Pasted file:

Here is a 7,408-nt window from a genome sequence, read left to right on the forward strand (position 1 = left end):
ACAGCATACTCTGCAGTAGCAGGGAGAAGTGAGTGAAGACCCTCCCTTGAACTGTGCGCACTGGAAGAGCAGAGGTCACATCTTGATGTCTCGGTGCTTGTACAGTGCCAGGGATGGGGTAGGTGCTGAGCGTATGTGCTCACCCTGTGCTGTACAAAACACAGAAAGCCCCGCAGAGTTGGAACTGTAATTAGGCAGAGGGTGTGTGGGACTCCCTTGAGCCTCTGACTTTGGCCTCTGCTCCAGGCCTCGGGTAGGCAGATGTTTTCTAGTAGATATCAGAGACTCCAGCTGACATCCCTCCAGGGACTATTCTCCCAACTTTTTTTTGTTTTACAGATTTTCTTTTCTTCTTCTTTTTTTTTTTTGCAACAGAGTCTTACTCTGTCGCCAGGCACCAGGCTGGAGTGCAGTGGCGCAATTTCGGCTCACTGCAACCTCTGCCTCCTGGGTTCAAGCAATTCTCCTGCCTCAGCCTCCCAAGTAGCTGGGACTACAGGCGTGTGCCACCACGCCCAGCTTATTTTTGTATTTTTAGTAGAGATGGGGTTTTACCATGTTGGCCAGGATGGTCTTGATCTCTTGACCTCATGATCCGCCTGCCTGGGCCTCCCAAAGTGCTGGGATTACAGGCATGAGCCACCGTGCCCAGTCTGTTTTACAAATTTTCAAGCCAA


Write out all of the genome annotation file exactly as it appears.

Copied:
Here is a 7,408-nt window from a genome sequence, read left to right on the forward strand (position 1 = left end):
ACAGCATACTCTGCAGTAGCAGGGAGAAGTGAGTGAAGACCCTCCCTTGAACTGTGCGCACTGGAAGAGCAGAGGTCACATCTTGATGTCTCGGTGCTTGTACAGTGCCAGGGATGGGGTAGGTGCTGAGCGTATGTGCTCACCCTGTGCTGTACAAAACACAGAAAGCCCCGCAGAGTTGGAACTGTAATTAGGCAGAGGGTGTGTGGGACTCCCTTGAGCCTCTGACTTTGGCCTCTGCTCCAGGCCTCGGGTAGGCAGATGTTTTCTAGTAGATATCAGAGACTCCAGCTGACATCCCTCCAGGGACTATTCTCCCAACTTTTTTTTGTTTTACAGATTTTCTTTTCTTCTTCTTTTTTTTTTTTGCAACAGAGTCTTACTCTGTCGCCAGGCACCAGGCTGGAGTGCAGTGGCGCAATTTCGGCTCACTGCAACCTCTGCCTCCTGGGTTCAAGCAATTCTCCTGCCTCAGCCTCCCAAGTAGCTGGGACTACAGGCGTGTGCCACCACGCCCAGCTTATTTTTGTATTTTTAGTAGAGATGGGGTTTTACCATGTTGGCCAGGATGGTCTTGATCTCTTGACCTCATGATCCGCCTGCCTGGGCCTCCCAAAGTGCTGGGATTACAGGCATGAGCCACCGTGCCCAGTCTGTTTTACAAATTTTCAAGCCAA